The End of the Beginning

Obama-Rouhani-Iran

by Robert E. Hunter

The talks between Iran and the “P5+1” countries last week bring to mind Winston Churchill’s 1942 description of World War II: “It is not even the beginning of the end. But it is, perhaps, the end of the beginning.”

This characterization is even more profound than it first appears. Today we are witnessing a roll of the dice throughout the Middle East. The “negotiations” over Iran’s nuclear program betoken a major shift in psychology and perceptions, notably about power, influence, and national interests. They involve the United States and almost all other countries in the region, which for so long have assumed the immutability of the Iranian-Western confrontation. Of course, that confrontation could now begin to crumble, with wide-ranging geopolitical implications in the region and beyond.

Most immediately, the talks appear to be getting down to brass tacks regarding what Iran is doing with its nuclear program; what it will do to reassure the world that it will not acquire a nuclear weapon or even move toward what is called a “breakout capability;” and what the United States and others will do in exchange. “In exchange” involves the sanctions that have been progressively imposed on Iran since the Islamic Republic’s birth in 1979. But it could also include other steps, some tangible, some intangible, whereby Iran would be readmitted as a legitimate state in international society, free from the shackles on its potential as a highly educated and creative nation with the most American-friendly population in the region.

So much of what will happen now involves the technical details of Iran’s nuclear program, which only a handful of people, both in Iran and the West, really understand.

More important, however, is the politics. Will the Iranian government move far enough to embrace a deal acceptable to the US and the other P5+1 members (the U.S., Britain, France, China, and Russia plus Germany)? Will the P5+1 accept that Iran does have the right to a peaceful nuclear program and some level of uranium enrichment? And, if there is a meeting of the minds, can a potential deal be sold to Iran’s Supreme Leader and the multiple constituencies in the West that claim the right to be heard?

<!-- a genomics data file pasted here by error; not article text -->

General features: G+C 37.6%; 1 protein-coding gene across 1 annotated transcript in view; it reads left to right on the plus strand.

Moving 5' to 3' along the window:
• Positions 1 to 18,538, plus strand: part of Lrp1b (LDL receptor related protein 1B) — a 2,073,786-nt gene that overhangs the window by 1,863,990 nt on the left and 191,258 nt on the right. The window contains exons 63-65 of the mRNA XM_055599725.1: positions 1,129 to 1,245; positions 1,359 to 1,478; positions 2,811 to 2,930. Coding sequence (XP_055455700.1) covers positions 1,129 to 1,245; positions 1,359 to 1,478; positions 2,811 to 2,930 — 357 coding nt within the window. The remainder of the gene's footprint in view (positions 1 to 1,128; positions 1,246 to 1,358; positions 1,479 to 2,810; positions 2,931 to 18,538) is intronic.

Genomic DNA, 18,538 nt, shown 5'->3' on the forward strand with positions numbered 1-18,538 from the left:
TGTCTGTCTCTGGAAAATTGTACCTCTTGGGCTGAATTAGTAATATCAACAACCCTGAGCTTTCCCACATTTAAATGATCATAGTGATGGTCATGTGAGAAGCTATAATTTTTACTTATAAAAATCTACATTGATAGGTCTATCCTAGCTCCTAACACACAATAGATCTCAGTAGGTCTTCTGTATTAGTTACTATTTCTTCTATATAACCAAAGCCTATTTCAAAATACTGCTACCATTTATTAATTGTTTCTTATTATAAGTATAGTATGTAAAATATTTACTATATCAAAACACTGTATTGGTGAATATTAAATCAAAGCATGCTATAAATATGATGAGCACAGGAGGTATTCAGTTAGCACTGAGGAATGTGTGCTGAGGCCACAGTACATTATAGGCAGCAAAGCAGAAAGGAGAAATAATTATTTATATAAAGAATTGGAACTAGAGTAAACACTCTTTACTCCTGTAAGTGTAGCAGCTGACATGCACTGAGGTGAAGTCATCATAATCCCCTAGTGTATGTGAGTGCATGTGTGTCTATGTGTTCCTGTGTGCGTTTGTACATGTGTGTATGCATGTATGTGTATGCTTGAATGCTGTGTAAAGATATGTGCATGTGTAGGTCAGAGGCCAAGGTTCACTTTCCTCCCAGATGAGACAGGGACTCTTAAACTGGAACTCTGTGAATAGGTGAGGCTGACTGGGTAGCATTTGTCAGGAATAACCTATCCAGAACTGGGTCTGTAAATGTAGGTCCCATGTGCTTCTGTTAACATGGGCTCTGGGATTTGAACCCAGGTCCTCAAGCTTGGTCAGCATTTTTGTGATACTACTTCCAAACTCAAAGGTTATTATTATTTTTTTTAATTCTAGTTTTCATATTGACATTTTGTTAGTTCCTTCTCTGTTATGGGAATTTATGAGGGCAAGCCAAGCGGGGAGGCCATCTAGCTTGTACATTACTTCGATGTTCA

The answer to the first part of this last question may depend on the will of a single individual (and his own complex politics). The answer to the second part will depend not just on President Barack Obama and the other P5+1 leaders — but also on the US Congress and especially Israel. US allies and partners lining the Persian Gulf and outliers like Turkey must also be satisfied.

If a potential deal does take shape, a titanic struggle will take place in this country, pitting President Obama against those who would oppose virtually any deal, however reasonable by objective standards, measured in terms of US national interests. Those parts of Congress responsive to Israel’s perspective will be joined in opposition by the “Friends of Saudi Arabia” and other regional oil countries. Silently in the corner will be the Western companies that pour advanced weaponry into the Arab States of the Persian Gulf — although, if the US does take pressure off Iran, arms sales to still-anxious countries could even increase.

But far more is at stake in the Middle East than Iran’s nuclear program and creating barriers against its ability to build a bomb. We are seeing the first break in the solid containment wall that was erected at the end of the 1970s due to fears that an Islamic revolution would spread its contagion. Except in a few places, that did not happen. Indeed, the greater threat both to Western interests and to regional countries now comes from al-Qaeda and its ilk (which, unlike Shia Iran, are Sunni).

In recent years, concerns have focused on Tehran’s nuclear program. But even before that, there was a policy of containing Iran, in many ways reflecting a general regional contest for power and influence. This contest reflected worries that Tehran and Washington might one day be reconciled. It is perhaps the best explanation for the (opaque) reasoning behind Saudi Arabia’s first campaigning for a seat on the UN Security Council (UNSC) and then, when successful, abruptly declining it. Indeed, with a break in the diplomatic barrier to Iran, Saudi Arabia is less sure that it will continue to stand higher in US regard than an Iran that is “behaving itself” — thus its recent antics. Ironically, the Saudi’s initial pursuit of the UNSC seat had always seemed strange: Security Council members are expected to set and follow standards that are alien to Riyadh.